My first encounter with Chinese privilege occurred when I was nine years old. We’d just got our final exam results and I was bouncing off the walls because I’d placed third in my class. It was a pretty big achievement for me because the first two years of my primary school education were a real struggle. My stellar results meant I was eligible for the second-best class in the next academic year. Yet, it was stated in my report card that I’d been assigned to 4C, the third class in the rankings.

When I enquired as to why this was so, my form teacher curtly informed me that 4B was going to be an all-Chinese class.

I felt the blood rushing to my face as I walked back to my seat, but I didn’t make a fuss because my elderly Chinese form teacher was known to hit students with a heavy wooden ruler. Later that day I went home and showed my parents my report card. They were overjoyed with my exam results but equally as confused about my class assignment. The look on their faces when I explained the school’s rationale behind it was priceless. This was one rare occasion where my dad was fuming, hopping mad, and I wasn’t the cause of it.

The very next morning he rang the school and gave the principal a piece of his mind but, unfortunately, the school’s stand prevailed. They put it down to modus operandi and convenience for teachers. The worst part about the episode was finding out that a Chinese classmate, who’d placed behind me, got into class 4B.

This, to me, is Chinese privilege. Growing up as a Singaporean Indian, being compared to the Chinese standard always led me to believe that I was somehow inferior. Many of my Chinese friends don’t realise that Chinese privilege exists, but I don’t blame them. For those who deny its existence, however, let me put it this way.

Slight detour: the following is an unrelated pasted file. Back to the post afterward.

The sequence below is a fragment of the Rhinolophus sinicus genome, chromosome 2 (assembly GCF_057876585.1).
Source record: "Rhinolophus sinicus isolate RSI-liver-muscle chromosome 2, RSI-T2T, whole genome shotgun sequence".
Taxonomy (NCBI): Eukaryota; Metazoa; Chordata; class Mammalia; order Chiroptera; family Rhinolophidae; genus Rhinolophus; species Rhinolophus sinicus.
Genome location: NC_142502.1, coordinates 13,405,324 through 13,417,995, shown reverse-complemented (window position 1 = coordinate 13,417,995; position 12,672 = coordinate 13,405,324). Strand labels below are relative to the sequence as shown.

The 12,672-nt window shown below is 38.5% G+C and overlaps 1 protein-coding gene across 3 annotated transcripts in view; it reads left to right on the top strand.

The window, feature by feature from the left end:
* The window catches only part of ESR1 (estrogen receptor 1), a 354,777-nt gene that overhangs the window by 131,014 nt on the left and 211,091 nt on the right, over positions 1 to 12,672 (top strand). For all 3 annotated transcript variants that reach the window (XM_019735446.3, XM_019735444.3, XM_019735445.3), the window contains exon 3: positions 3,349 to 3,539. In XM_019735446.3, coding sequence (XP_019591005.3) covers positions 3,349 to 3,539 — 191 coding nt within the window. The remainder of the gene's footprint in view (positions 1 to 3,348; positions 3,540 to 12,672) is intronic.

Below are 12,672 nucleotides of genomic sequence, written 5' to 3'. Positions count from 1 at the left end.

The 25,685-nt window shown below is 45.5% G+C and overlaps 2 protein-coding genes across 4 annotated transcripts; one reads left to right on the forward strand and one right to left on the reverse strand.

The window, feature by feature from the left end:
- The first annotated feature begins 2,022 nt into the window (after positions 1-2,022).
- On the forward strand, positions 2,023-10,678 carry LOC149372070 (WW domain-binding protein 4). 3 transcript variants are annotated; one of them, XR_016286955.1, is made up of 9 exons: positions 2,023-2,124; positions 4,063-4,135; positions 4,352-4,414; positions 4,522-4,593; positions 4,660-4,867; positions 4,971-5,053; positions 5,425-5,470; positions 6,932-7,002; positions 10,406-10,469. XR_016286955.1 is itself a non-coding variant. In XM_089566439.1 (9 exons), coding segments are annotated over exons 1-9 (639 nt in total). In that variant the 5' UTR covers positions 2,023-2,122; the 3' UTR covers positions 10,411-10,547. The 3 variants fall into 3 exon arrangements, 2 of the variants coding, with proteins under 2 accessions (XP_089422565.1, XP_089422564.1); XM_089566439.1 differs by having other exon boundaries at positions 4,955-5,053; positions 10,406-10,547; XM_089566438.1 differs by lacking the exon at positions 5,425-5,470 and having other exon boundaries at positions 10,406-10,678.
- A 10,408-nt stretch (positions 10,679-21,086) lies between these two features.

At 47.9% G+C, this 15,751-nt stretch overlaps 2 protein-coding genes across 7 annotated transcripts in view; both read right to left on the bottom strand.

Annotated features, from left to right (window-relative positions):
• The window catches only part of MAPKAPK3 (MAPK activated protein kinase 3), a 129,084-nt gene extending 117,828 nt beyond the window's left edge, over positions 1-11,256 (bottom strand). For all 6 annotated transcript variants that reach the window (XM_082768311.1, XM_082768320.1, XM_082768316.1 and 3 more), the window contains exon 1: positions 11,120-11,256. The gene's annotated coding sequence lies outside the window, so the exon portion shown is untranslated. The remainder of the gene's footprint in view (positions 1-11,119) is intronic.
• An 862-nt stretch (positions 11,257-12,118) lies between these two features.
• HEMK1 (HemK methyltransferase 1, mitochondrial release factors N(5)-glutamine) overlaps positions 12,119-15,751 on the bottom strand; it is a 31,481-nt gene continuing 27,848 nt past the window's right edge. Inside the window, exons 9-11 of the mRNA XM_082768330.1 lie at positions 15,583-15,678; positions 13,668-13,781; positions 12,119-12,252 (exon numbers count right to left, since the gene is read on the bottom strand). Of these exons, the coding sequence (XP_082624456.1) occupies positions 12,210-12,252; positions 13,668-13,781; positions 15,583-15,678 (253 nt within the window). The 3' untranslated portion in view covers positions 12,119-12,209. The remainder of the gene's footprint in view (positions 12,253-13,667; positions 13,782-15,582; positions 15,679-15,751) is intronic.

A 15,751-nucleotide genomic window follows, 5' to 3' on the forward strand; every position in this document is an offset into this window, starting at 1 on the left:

I hated wearing shorts because they’d make fun of my hairy legs. I never talked about my favourite Bollywood movie because they’d ridicule it. I always wore cologne, otherwise I’d have that “Indian” smell. Chances are, you never had to worry about these things.

Peggy McIntosh, an anti-racism activist, describes white and male privileges as having an “invisible knapsack” filled with implicit advantages. Chinese privilege is not dissimilar. It affords certain luxuries that minority races here lose out on. Most of these luxuries are often taken for granted, like not having to worry if your race will affect your employability. It even happens in our offices when members of the company break out into Mandarin halfway through a conversation I’m in and continue at it for several minutes, either unaware of our lack of comprehension, or indifferent to it.

If you’re a Singaporean Chinese, and truly believe in equality, it’s time to speak out for your minority brethren. Your words and actions have the power to inspire change. As with any other social issue, the most vital step is awareness. If you’re unconvinced by my personal experience, I encourage you to speak to a friend who’s an ethnic minority. They’ll have some stories, I assure you.

This story was published in the February 2017 issue of AUGUSTMAN

written by.

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